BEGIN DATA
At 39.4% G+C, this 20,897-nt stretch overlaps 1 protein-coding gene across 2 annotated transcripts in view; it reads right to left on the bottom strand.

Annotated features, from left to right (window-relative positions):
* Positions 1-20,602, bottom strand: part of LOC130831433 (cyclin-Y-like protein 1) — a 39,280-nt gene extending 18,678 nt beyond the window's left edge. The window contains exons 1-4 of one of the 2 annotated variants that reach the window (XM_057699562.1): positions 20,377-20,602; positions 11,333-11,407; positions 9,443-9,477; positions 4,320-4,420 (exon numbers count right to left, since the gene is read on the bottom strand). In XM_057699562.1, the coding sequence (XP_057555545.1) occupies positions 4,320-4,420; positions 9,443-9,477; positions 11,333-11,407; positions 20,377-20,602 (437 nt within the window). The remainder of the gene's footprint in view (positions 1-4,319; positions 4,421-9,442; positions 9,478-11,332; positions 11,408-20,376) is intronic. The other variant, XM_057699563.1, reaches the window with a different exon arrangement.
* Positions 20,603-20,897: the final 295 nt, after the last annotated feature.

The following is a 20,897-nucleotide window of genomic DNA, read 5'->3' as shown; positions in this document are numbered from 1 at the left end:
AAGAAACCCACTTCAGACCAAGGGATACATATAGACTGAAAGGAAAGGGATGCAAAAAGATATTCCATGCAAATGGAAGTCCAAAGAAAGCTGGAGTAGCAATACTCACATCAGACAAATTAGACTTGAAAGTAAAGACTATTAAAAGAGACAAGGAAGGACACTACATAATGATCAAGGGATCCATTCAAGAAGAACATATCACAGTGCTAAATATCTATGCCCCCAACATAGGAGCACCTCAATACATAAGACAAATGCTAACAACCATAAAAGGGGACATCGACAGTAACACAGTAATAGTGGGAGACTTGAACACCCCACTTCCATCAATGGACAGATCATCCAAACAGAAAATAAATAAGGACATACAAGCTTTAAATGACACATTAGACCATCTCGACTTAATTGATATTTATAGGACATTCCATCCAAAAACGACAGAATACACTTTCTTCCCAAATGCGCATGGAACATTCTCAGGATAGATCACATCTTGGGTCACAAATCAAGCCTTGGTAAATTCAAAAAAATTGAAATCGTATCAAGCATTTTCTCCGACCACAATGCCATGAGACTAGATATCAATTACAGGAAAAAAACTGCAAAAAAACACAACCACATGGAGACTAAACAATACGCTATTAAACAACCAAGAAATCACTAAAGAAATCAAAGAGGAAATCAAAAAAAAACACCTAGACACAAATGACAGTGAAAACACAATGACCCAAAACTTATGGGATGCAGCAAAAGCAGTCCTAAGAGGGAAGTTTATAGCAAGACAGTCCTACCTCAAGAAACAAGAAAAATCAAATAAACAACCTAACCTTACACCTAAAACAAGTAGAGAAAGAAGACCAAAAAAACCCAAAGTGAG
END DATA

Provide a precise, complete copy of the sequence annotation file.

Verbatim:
At 39.4% G+C, this 20,897-nt stretch overlaps 1 protein-coding gene across 2 annotated transcripts in view; it reads right to left on the bottom strand.

Annotated features, from left to right (window-relative positions):
* Positions 1-20,602, bottom strand: part of LOC130831433 (cyclin-Y-like protein 1) — a 39,280-nt gene extending 18,678 nt beyond the window's left edge. The window contains exons 1-4 of one of the 2 annotated variants that reach the window (XM_057699562.1): positions 20,377-20,602; positions 11,333-11,407; positions 9,443-9,477; positions 4,320-4,420 (exon numbers count right to left, since the gene is read on the bottom strand). In XM_057699562.1, the coding sequence (XP_057555545.1) occupies positions 4,320-4,420; positions 9,443-9,477; positions 11,333-11,407; positions 20,377-20,602 (437 nt within the window). The remainder of the gene's footprint in view (positions 1-4,319; positions 4,421-9,442; positions 9,478-11,332; positions 11,408-20,376) is intronic. The other variant, XM_057699563.1, reaches the window with a different exon arrangement.
* Positions 20,603-20,897: the final 295 nt, after the last annotated feature.

The following is a 20,897-nucleotide window of genomic DNA, read 5'->3' as shown; positions in this document are numbered from 1 at the left end:
AAGAAACCCACTTCAGACCAAGGGATACATATAGACTGAAAGGAAAGGGATGCAAAAAGATATTCCATGCAAATGGAAGTCCAAAGAAAGCTGGAGTAGCAATACTCACATCAGACAAATTAGACTTGAAAGTAAAGACTATTAAAAGAGACAAGGAAGGACACTACATAATGATCAAGGGATCCATTCAAGAAGAACATATCACAGTGCTAAATATCTATGCCCCCAACATAGGAGCACCTCAATACATAAGACAAATGCTAACAACCATAAAAGGGGACATCGACAGTAACACAGTAATAGTGGGAGACTTGAACACCCCACTTCCATCAATGGACAGATCATCCAAACAGAAAATAAATAAGGACATACAAGCTTTAAATGACACATTAGACCATCTCGACTTAATTGATATTTATAGGACATTCCATCCAAAAACGACAGAATACACTTTCTTCCCAAATGCGCATGGAACATTCTCAGGATAGATCACATCTTGGGTCACAAATCAAGCCTTGGTAAATTCAAAAAAATTGAAATCGTATCAAGCATTTTCTCCGACCACAATGCCATGAGACTAGATATCAATTACAGGAAAAAAACTGCAAAAAAACACAACCACATGGAGACTAAACAATACGCTATTAAACAACCAAGAAATCACTAAAGAAATCAAAGAGGAAATCAAAAAAAAACACCTAGACACAAATGACAGTGAAAACACAATGACCCAAAACTTATGGGATGCAGCAAAAGCAGTCCTAAGAGGGAAGTTTATAGCAAGACAGTCCTACCTCAAGAAACAAGAAAAATCAAATAAACAACCTAACCTTACACCTAAAACAAGTAGAGAAAGAAGACCAAAAAAACCCAAAGTGAG